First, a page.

Dating and Disability: 'I often wonder if my disability has been the cause of men rejecting me'

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Illustration. Photographed by KoldoyChris
Illustration. Photographed by KoldoyChris
KoldoyChris
  • Sometimes, I feel unattractive, undesirable and ugly.
  • It's not because my face has a few blemishes or because I am having a bad hair day.
  • I feel this way because of how my body works.
  • I have cerebral palsy, which has made romantic relationships difficult to navigate, with my internal voice telling me that I am unworthy of a partner.

I am not like other women, let alone what you see in the pages of magazines.

I walk with one leg bent, which results in a crouched gait, leaving my body out of alignment.

My walking is laboured and I need some assistance with stairs. Because of these challenges, caused by the fact that I live with cerebral palsy, sometimes I feel unattractive and less of a sexual being.

I cannot help but wonder if my disability has been the cause of men rejecting me in the past. One man's brutally honest comment confirmed my suspicion when he told me my walking would be a problem for him.

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While I admired his ability to express his true feelings, the rejection was hurtful. Admittedly, I am comparing myself somewhat to an ableist notion of what women should look like.

Understandably so because I, too, am influenced by what I watch on TV and what I read online, where the content is tailored for the able-bodied masses.

As much as ableism is unfair to disabled people, I feel that it will take years for mindsets to adopt a more inclusive approach to beauty.

This creates a conflict between my ableist view of a woman's beauty and desirability and what I know lurks beyond my appearance.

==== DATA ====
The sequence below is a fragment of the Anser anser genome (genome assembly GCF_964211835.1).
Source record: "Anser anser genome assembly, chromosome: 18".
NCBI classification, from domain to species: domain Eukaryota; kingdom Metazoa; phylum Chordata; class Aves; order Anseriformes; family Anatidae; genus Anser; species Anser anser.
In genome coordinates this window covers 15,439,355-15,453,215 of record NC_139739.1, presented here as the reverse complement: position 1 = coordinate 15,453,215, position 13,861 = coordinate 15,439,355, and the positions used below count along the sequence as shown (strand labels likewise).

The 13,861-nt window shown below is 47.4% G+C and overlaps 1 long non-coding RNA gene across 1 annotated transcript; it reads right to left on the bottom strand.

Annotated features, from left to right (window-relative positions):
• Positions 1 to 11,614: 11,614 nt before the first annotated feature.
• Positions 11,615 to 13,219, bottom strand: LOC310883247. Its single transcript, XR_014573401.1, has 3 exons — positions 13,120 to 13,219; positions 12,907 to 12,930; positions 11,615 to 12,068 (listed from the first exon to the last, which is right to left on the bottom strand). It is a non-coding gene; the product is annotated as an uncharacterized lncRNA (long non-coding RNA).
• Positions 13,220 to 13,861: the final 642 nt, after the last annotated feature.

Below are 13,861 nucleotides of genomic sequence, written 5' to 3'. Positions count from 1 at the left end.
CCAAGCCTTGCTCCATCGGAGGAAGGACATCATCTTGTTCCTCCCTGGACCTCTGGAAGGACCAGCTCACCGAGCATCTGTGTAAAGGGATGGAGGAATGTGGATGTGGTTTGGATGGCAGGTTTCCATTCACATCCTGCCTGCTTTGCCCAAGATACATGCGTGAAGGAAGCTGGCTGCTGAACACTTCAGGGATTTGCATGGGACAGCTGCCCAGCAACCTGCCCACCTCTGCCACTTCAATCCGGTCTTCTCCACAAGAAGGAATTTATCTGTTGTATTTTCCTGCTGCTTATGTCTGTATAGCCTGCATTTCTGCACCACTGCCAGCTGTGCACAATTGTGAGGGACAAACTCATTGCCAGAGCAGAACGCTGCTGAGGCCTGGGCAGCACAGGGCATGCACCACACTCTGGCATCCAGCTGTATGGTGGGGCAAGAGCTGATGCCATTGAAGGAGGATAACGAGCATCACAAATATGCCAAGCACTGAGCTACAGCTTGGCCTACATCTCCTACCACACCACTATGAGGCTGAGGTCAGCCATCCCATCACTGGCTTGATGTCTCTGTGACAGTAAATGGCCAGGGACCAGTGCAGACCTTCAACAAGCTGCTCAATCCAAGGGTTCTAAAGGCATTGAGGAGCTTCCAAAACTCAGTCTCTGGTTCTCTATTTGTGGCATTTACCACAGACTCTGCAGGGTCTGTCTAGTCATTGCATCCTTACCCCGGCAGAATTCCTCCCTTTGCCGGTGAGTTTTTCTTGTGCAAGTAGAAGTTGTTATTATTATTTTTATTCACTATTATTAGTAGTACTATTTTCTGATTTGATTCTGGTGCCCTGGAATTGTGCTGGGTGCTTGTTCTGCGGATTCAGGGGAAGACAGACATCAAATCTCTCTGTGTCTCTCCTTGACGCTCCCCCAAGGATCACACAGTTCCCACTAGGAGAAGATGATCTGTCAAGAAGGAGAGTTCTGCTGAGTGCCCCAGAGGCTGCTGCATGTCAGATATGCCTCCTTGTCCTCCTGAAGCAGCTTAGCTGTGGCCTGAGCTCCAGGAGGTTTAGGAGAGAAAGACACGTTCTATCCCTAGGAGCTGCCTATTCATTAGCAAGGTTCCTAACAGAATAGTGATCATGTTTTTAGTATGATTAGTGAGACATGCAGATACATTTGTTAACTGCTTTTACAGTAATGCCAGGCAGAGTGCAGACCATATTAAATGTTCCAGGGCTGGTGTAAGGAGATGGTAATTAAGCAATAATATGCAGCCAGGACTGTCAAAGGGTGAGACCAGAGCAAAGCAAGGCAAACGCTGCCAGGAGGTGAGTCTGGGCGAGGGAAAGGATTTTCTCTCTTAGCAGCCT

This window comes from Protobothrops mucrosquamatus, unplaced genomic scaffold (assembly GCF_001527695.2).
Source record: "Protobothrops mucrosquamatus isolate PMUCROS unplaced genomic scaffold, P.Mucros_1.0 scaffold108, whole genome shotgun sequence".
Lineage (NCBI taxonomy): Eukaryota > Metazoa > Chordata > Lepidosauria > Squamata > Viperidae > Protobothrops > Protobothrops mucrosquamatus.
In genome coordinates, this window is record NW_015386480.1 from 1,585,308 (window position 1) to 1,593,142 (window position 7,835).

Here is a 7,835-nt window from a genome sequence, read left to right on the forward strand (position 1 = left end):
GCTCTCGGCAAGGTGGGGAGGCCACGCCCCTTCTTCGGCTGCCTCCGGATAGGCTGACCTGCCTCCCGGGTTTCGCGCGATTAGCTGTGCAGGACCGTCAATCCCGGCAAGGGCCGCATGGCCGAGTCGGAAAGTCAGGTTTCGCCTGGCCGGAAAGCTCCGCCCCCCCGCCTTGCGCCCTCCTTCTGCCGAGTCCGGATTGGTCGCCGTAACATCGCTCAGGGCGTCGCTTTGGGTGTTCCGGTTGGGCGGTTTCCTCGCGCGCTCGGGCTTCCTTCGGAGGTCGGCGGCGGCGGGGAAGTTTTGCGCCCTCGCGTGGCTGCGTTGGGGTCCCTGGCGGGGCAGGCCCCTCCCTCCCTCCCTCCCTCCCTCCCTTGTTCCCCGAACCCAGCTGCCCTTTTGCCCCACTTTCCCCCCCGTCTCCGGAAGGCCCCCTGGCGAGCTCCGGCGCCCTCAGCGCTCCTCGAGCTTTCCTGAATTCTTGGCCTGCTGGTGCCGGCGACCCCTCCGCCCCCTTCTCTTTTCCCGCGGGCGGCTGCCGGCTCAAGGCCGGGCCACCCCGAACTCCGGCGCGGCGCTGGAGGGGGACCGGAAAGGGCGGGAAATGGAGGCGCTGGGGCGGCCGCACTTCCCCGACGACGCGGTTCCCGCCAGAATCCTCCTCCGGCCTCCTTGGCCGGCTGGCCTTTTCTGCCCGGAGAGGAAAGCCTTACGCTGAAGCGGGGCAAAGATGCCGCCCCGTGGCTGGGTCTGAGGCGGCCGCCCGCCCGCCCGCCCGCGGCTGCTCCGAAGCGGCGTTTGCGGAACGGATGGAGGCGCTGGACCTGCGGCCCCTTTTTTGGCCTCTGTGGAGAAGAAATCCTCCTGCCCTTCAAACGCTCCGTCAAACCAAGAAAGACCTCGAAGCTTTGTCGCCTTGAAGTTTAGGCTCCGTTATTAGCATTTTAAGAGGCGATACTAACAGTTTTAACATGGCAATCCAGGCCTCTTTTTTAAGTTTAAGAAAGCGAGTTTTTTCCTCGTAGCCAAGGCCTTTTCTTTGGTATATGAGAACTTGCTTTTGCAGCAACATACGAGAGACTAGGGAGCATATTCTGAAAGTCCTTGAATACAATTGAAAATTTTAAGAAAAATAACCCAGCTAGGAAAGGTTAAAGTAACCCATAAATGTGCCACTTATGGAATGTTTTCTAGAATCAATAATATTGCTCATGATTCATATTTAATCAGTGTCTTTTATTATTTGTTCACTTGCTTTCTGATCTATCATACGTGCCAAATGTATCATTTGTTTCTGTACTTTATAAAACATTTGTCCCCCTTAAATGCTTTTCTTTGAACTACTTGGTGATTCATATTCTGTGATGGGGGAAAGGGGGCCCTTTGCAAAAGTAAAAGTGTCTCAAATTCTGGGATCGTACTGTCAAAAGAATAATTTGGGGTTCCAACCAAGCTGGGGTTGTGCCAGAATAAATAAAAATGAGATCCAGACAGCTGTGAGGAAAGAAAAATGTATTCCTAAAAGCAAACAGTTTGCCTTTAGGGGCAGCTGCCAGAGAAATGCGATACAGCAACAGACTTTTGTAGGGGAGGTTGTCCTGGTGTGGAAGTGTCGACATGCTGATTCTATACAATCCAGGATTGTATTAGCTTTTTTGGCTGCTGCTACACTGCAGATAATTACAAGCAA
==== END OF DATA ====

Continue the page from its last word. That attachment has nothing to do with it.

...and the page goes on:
READ MORE | Stylist, who styled Zozi Tunzi, and is living with scoliosis hopes other women 'take up space' too

I am intelligent, humorous, compassionate, kind, and capable of sexual engagement. I am more than my disability. In my experience, it is a very real conflict: a superficial but also a very powerful view perpetuated by what we see, hear and read and a deeper and more metaphysical approach to sexual attractiveness.

I see myself as somewhere in the middle of these two vantage points. I am a nubile and sexually capable young woman. On the other hand, though, I feel like an ogre who is not worthy of any sort of sexual engagement.

Making peace between these two sentiments is always a challenge. I must be strong and remember that I am more than my outward appearance. Personally, it is about having a conversation (not silencing) with my inner voice and telling it that I do look different.

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READ MORE | Model who lost leg due to cancer credits social media with improving her self-esteem despite trolling

I need to remind myself that the way I walk does not mean that I must deny myself the joy of a relationship and sex. In past relationships and sexual experiences, this conversation helped me feel loved by my partner.

The inevitability of rejection is a given when it comes to relationships. The rejection might not have anything to do with me and my condition, and yet it might have everything to do with it. The important thing is that I am prepared for both extremes and the situations in between.

I can't control how men will react to my physical disability. I can control how I see myself as a sexual being. Of course, it is not as easy as adopting an affirmative self-concept, but I know I have tried my best in the past, and nothing is stopping me from persevering.

Now, who is with me?


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